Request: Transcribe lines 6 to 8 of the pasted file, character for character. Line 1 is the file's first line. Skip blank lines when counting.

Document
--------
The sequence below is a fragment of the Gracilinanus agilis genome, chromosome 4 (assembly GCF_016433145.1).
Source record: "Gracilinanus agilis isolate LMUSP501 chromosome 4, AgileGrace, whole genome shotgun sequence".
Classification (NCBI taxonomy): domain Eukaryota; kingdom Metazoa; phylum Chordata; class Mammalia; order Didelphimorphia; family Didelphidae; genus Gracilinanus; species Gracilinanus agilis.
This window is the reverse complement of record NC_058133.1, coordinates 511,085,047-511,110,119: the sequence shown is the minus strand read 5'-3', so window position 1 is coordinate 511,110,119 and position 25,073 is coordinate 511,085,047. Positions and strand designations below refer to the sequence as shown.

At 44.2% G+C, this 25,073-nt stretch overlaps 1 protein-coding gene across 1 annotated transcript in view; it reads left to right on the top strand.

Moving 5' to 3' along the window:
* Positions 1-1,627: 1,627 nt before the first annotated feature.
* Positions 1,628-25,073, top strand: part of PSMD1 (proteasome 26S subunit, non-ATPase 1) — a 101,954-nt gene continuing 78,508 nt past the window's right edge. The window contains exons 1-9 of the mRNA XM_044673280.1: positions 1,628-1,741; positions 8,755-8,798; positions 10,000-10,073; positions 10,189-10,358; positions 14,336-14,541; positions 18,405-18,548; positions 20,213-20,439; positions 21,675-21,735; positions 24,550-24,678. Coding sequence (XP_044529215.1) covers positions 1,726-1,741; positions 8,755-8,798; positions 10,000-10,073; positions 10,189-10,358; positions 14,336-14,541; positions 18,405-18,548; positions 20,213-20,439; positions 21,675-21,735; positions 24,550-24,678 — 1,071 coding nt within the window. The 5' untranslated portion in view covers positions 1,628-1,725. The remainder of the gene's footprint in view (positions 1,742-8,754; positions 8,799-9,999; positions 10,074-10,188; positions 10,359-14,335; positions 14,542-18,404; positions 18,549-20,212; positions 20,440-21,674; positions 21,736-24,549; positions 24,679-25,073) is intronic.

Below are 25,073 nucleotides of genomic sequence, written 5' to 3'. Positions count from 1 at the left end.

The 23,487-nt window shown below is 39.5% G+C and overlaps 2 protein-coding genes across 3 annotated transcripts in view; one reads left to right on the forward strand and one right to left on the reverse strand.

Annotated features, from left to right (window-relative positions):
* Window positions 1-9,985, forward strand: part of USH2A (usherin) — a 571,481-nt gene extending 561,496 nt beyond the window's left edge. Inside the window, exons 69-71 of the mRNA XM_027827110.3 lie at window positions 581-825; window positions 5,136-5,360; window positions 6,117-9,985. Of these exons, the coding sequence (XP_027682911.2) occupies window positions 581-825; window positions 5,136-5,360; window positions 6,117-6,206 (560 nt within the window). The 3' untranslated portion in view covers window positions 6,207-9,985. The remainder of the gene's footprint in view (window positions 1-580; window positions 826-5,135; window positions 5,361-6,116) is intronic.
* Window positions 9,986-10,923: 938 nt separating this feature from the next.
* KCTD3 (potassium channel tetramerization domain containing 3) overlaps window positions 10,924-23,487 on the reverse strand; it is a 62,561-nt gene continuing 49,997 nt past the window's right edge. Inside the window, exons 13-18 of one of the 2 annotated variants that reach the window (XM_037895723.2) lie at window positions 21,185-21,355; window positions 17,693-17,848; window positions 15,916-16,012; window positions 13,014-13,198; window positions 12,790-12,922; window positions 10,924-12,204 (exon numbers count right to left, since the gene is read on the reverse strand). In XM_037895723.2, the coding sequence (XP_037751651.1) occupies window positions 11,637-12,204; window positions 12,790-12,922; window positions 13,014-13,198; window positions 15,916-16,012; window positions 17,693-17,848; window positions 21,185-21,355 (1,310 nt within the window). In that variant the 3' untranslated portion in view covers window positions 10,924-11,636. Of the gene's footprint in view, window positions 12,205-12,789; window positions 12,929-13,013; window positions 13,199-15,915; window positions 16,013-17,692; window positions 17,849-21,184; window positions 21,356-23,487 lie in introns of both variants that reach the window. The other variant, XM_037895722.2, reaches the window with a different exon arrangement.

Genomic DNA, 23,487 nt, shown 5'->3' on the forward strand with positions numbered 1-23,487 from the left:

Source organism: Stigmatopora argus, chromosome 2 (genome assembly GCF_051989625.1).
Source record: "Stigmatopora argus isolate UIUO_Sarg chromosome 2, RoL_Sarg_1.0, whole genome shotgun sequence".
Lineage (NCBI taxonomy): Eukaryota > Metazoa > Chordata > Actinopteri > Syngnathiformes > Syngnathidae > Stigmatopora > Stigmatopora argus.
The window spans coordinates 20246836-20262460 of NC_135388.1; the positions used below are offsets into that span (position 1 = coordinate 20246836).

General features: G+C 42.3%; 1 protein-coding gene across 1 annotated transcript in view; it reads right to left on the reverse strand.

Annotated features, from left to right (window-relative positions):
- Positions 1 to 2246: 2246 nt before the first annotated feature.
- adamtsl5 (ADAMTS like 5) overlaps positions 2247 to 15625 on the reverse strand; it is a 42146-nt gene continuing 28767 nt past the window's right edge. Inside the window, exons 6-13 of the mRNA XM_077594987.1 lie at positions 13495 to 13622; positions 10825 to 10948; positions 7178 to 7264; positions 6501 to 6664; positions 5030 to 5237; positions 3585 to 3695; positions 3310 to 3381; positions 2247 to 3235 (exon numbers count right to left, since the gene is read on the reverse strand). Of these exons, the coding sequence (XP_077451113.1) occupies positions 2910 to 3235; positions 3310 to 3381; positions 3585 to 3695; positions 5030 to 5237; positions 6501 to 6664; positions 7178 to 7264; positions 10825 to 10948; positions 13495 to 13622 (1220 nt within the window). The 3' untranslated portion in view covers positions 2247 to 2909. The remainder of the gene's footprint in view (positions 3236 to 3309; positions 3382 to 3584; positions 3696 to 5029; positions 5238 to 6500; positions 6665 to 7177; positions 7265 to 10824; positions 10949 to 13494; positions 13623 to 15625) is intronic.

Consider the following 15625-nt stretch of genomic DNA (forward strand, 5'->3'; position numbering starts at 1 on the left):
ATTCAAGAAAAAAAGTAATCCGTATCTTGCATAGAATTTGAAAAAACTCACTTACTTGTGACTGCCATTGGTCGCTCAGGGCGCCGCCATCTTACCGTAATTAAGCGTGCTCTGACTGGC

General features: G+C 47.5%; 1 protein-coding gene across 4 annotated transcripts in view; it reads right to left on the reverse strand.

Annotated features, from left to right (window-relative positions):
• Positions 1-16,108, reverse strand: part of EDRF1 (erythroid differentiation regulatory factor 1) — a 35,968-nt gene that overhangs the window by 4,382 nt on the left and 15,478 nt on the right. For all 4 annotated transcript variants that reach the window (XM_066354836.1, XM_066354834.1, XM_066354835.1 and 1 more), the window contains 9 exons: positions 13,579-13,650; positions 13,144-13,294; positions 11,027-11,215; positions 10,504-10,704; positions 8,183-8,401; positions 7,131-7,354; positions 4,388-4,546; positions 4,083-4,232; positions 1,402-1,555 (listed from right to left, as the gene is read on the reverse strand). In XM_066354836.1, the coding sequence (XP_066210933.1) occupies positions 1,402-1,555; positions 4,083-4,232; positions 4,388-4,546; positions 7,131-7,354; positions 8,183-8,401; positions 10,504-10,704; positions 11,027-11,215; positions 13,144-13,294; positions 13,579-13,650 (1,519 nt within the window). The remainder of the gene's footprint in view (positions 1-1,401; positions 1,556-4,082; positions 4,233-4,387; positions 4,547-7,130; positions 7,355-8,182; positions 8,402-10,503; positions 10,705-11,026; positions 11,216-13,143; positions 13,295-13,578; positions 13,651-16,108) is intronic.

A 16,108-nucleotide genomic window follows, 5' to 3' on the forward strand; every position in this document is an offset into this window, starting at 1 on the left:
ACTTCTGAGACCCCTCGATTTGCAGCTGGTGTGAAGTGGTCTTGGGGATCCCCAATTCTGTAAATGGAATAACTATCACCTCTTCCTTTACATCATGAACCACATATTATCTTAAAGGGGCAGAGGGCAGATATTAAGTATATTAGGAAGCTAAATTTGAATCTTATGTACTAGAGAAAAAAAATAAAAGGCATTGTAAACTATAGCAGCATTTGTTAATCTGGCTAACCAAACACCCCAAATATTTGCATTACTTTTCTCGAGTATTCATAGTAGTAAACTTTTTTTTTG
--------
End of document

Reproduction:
Moving 5' to 3' along the window:
* Positions 1-1,627: 1,627 nt before the first annotated feature.
* Positions 1,628-25,073, top strand: part of PSMD1 (proteasome 26S subunit, non-ATPase 1) — a 101,954-nt gene continuing 78,508 nt past the window's right edge. The window contains exons 1-9 of the mRNA XM_044673280.1: positions 1,628-1,741; positions 8,755-8,798; positions 10,000-10,073; positions 10,189-10,358; positions 14,336-14,541; positions 18,405-18,548; positions 20,213-20,439; positions 21,675-21,735; positions 24,550-24,678. Coding sequence (XP_044529215.1) covers positions 1,726-1,741; positions 8,755-8,798; positions 10,000-10,073; positions 10,189-10,358; positions 14,336-14,541; positions 18,405-18,548; positions 20,213-20,439; positions 21,675-21,735; positions 24,550-24,678 — 1,071 coding nt within the window. The 5' untranslated portion in view covers positions 1,628-1,725. The remainder of the gene's footprint in view (positions 1,742-8,754; positions 8,799-9,999; positions 10,074-10,188; positions 10,359-14,335; positions 14,542-18,404; positions 18,549-20,212; positions 20,440-21,674; positions 21,736-24,549; positions 24,679-25,073) is intronic.